I breed TBs for jump racing and when I first take them out on the roads, which around me are very narrow (single track in a lot of places) and twisty. It is nothing to meet a farm tractor and trailer loaded with bales of silage, some of the polythene wrap blowing in the wind. I am usually long reining the youngster and only have a dog to help me.
I never, ever think negatively that the horse will not like it. I think positively that "This is a new adventure" and just give the command to walk on allowing them to look but not turn around. Here the dog comes useful because I send her on ahead, thus giving the horse a lead without it realising it. The youngster will walk past with often only a two feet gap between the vehicle and the bank. It works because I expect it to and the horse has trust in me.

Now, fear is a funny thing, it can take over your life and only you can make yourself get over it! So, try when riding to use your mind to command. Out riding or even in the arena, turn across the arena and think which way you want to go when you get to the other side. Think in a picture by visualising something in the direction you want to go - you will be surprised at how attuned your horse is.

When it comes to traffic, you have to do the same, think nothing of the vehicle but only of the horse being calm.
Now, if your horse has been bad with traffic it becomes a fun habit and they will continue to do it so, this is where you become determined and if it does spook then you get cross. You make the horse realise that this is not acceptable and should it go to spin around or dive off to the side then you shorten your reins and give it a hard boot and make it go back to going forward. When it goes pass with no problem, then you give a scratch on the withers in way of praise.

Play the traffic game with the horse, get a friend to drive a vehicle towards you, slowly at first. If the horse spooks then you get cross, without getting angry, and make it go to the vehicle and ride around and around it and making it touch the car with its nose. Keep doing it until the horse takes no notice of the car going past at 60 m.p.h. throwing up dust and it takes no notice.

Think yourself through it.

If that doesn't work, drink a bottle of gin before riding so you are totally relaxed!
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post #6 of 9 Old 02-15-2012, 03:08 AM
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post #7 of 9 Old 02-15-2012, 04:20 AM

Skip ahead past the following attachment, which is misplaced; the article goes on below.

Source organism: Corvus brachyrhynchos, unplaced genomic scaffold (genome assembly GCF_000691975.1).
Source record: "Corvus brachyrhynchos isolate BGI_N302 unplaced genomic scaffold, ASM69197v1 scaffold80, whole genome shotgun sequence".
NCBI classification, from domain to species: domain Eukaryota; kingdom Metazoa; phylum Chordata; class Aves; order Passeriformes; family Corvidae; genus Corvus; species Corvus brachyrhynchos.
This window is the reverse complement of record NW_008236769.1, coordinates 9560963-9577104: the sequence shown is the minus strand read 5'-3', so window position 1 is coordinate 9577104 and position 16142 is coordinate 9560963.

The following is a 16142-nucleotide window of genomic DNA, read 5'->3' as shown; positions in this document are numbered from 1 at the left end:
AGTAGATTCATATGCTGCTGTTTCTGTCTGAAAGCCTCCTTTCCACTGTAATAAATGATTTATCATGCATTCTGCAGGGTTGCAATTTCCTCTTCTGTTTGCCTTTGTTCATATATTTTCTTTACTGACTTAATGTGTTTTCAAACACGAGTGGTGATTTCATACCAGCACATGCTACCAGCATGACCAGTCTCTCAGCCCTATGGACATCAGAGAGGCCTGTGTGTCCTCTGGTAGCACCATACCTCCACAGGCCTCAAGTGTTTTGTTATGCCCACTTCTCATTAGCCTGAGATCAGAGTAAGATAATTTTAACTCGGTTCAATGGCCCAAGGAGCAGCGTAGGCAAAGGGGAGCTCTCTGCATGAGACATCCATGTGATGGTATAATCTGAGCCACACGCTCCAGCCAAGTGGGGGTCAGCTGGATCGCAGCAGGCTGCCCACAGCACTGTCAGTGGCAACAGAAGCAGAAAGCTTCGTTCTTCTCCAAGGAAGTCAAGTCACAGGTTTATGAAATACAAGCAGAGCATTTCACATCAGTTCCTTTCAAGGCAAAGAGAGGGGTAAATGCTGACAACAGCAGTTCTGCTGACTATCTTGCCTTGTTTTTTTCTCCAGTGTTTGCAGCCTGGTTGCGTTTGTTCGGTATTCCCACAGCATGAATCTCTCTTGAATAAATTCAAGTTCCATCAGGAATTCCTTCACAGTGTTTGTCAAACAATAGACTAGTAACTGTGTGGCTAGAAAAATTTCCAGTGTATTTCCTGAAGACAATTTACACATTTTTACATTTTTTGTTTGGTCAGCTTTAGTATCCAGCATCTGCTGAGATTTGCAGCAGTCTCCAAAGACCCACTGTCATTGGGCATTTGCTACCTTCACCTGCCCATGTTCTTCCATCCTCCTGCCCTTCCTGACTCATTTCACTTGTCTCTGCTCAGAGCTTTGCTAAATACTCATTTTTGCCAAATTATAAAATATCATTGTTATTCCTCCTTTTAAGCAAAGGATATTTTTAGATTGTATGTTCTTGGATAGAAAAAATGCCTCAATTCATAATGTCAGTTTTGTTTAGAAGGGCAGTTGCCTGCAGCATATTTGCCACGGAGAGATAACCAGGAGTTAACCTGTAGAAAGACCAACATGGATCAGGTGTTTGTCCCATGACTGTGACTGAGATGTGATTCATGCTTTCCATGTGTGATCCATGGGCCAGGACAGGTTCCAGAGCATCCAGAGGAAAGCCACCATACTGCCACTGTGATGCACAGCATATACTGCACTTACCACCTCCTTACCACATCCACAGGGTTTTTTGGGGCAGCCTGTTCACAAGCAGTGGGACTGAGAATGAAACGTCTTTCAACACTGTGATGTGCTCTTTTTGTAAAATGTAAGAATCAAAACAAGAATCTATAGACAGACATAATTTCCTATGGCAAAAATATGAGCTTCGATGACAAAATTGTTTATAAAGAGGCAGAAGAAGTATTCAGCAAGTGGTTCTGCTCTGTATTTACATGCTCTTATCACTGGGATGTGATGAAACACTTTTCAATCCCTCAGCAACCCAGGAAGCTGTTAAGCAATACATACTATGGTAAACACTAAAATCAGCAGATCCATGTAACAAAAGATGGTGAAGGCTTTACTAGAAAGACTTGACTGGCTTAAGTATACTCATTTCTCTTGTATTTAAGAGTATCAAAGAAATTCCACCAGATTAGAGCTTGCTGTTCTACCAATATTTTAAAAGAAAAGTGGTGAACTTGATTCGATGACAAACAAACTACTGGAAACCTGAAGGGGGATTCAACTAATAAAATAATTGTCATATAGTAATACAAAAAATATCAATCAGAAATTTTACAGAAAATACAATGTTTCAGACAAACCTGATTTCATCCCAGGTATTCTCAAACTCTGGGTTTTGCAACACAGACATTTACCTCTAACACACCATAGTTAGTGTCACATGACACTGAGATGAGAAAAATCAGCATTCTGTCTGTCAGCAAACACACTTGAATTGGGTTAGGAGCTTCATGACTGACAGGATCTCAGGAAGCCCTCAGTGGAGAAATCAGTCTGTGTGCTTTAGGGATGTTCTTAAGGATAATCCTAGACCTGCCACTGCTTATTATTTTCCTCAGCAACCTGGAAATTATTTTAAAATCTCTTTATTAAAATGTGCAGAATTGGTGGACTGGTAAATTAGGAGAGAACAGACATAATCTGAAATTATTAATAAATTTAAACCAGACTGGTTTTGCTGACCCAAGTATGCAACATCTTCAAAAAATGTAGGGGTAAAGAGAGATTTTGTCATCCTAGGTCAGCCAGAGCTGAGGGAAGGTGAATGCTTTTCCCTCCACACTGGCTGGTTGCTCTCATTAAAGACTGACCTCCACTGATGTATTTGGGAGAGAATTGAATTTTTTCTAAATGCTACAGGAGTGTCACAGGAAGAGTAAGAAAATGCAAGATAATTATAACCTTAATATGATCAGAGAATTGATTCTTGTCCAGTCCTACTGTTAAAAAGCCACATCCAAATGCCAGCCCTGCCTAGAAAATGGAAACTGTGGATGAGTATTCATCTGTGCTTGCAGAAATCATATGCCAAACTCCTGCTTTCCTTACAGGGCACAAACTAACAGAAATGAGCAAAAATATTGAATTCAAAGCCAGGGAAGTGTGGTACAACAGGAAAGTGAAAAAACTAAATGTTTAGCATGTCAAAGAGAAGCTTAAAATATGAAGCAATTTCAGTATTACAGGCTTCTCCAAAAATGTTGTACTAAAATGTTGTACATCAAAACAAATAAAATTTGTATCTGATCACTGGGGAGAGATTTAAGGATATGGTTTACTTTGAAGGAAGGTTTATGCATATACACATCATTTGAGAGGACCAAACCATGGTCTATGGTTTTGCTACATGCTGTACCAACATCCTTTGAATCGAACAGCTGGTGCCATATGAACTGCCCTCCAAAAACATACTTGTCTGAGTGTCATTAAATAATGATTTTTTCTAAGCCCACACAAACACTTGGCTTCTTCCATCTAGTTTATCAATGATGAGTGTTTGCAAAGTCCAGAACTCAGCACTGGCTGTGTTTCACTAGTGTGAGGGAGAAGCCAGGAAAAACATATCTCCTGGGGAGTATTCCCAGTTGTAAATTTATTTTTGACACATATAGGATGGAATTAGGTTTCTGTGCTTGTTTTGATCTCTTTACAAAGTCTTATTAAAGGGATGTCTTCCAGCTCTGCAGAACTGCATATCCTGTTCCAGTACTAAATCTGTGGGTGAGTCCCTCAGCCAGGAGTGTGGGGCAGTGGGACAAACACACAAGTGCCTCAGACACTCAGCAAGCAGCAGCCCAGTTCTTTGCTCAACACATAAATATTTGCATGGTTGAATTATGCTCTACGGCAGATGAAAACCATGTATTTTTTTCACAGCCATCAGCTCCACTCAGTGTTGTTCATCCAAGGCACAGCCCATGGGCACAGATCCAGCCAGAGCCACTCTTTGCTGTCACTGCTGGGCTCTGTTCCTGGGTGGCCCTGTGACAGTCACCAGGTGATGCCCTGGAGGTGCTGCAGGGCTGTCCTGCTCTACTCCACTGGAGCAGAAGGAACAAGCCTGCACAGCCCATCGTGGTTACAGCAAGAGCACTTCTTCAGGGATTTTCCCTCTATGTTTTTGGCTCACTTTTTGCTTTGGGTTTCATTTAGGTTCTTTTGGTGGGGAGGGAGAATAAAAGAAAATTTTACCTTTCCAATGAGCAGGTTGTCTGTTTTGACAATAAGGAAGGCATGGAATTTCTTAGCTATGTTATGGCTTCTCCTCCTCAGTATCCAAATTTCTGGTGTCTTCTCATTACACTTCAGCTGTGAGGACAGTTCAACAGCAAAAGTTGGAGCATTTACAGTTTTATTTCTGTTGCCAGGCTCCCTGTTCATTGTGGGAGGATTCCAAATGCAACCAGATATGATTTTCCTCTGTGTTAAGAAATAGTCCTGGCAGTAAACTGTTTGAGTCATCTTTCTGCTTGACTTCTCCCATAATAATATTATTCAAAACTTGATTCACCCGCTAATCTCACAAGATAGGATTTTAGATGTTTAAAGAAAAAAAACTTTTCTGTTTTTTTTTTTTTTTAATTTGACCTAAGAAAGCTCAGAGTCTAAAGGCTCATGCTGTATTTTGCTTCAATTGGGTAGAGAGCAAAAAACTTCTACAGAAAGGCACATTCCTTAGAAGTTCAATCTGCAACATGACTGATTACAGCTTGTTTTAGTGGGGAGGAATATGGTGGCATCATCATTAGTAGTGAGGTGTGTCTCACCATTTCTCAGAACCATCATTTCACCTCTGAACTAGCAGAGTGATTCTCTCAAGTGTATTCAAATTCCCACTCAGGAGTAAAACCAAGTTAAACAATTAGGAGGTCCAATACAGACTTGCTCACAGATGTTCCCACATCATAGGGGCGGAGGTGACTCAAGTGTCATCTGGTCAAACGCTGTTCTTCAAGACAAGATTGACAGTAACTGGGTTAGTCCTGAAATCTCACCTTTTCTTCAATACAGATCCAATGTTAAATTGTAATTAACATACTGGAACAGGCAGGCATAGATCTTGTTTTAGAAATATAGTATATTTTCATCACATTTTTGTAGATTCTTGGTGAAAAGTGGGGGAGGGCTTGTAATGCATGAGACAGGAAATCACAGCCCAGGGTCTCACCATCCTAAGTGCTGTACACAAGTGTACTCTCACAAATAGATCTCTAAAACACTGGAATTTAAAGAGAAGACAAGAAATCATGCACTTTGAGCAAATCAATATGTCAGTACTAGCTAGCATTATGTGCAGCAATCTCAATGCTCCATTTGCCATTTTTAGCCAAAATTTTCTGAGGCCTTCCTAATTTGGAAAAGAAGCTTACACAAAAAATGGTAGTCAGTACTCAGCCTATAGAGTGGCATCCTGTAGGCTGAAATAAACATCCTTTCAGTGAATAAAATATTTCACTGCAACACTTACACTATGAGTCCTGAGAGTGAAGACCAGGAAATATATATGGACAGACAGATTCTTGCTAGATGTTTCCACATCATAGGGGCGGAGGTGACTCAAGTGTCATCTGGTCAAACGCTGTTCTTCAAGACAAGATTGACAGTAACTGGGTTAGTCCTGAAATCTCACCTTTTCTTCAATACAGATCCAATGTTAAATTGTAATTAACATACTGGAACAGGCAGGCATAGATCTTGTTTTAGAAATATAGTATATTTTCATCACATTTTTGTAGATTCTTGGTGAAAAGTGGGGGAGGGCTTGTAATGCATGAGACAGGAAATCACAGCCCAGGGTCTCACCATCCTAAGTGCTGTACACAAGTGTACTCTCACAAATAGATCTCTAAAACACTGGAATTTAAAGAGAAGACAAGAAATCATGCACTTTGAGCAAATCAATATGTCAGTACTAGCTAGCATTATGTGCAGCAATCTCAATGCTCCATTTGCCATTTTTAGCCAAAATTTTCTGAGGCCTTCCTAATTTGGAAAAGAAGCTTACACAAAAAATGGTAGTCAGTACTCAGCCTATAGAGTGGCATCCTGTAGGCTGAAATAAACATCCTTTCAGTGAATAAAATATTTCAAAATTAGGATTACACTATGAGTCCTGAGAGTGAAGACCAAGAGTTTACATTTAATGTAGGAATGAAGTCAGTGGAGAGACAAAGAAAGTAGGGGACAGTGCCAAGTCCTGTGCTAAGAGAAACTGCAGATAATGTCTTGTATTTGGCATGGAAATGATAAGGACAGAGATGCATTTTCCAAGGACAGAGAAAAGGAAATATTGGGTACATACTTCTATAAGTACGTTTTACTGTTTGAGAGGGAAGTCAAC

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Just a few thoughts that came in my mind. I always show PK all kind of traffic or construction zone to know what he likes or not. Tried it with cars, even with my Corvette (V8, dual exhaust) but he never get nervous. One day while riding along a back road a van passed by with maybe 25mph. PK turned immediately and wanted to follow this van. Why? I cannot tell you. Horses do notice mechanical moving objects (read cars, trucks) completely different than we do.

The other idea is, are you sure your horse has a 20/20 vision on both eyes? A friend in the barn where PK lives has a horse that left his left eye two years ago. And always when something unexpected comes he cannot see with his right eye he gets nervous.

Make it a great day!

Jo & Pretty Kohilent
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post #8 of 9 Old 02-15-2012, 09:21 AM
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@Foxhunter post #5: Most of what the Foxhunter says is in my line of thinking also. The statement made,"never, ever think negatively that the horse will not like it" is so very much a favored mind response for a postitive outlook. Active mind visualization is a very tried and true tool for working with horses. If we the rider,handler perceives/visualizes a fearful response to a stimuli we most likely will not be surpised. On the other hand if we perceive/visualize a postive mind approach to something that might make the horse afraid the horse will be a willing and able to follow through with confidence.

"When it comes to traffic, you have to do the same, think visualize/nothing of the vehicle, but your horse being calm".

In all cases of a horse being spooky is that they are looking for the safety and leadership of one who is higher in their social order. That means us their two-legged leaders or Alpha companion/leader.
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post #9 of 9 Old 02-17-2012, 05:34 PM
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Thinking positive sounds great and I have tried that. He spooked worse than ever. I was walking along the side of a road, didn't move my hands at all to pick up any rein slack, didn't stop him to look at the danger, just kept riding as we had done the last half mile or so. I didn't even look at the car and couldn't even tell you what color it was or if a man or woman was driving. He spooked worse than ever, jumped sideways down a 3 foot ditch and into a plowed field. I lost both stirrups and was looking at the nice soft dirt in which to fall.

I am currently doing ground work in and out of a round pen. I think he thinks he needs to take care of me and he is not a lead horse. I am working on teaching him that I'm the lead and he has to trust me. So far it's working, but I don't know when I'll brave the traffic again. I'm too old for this!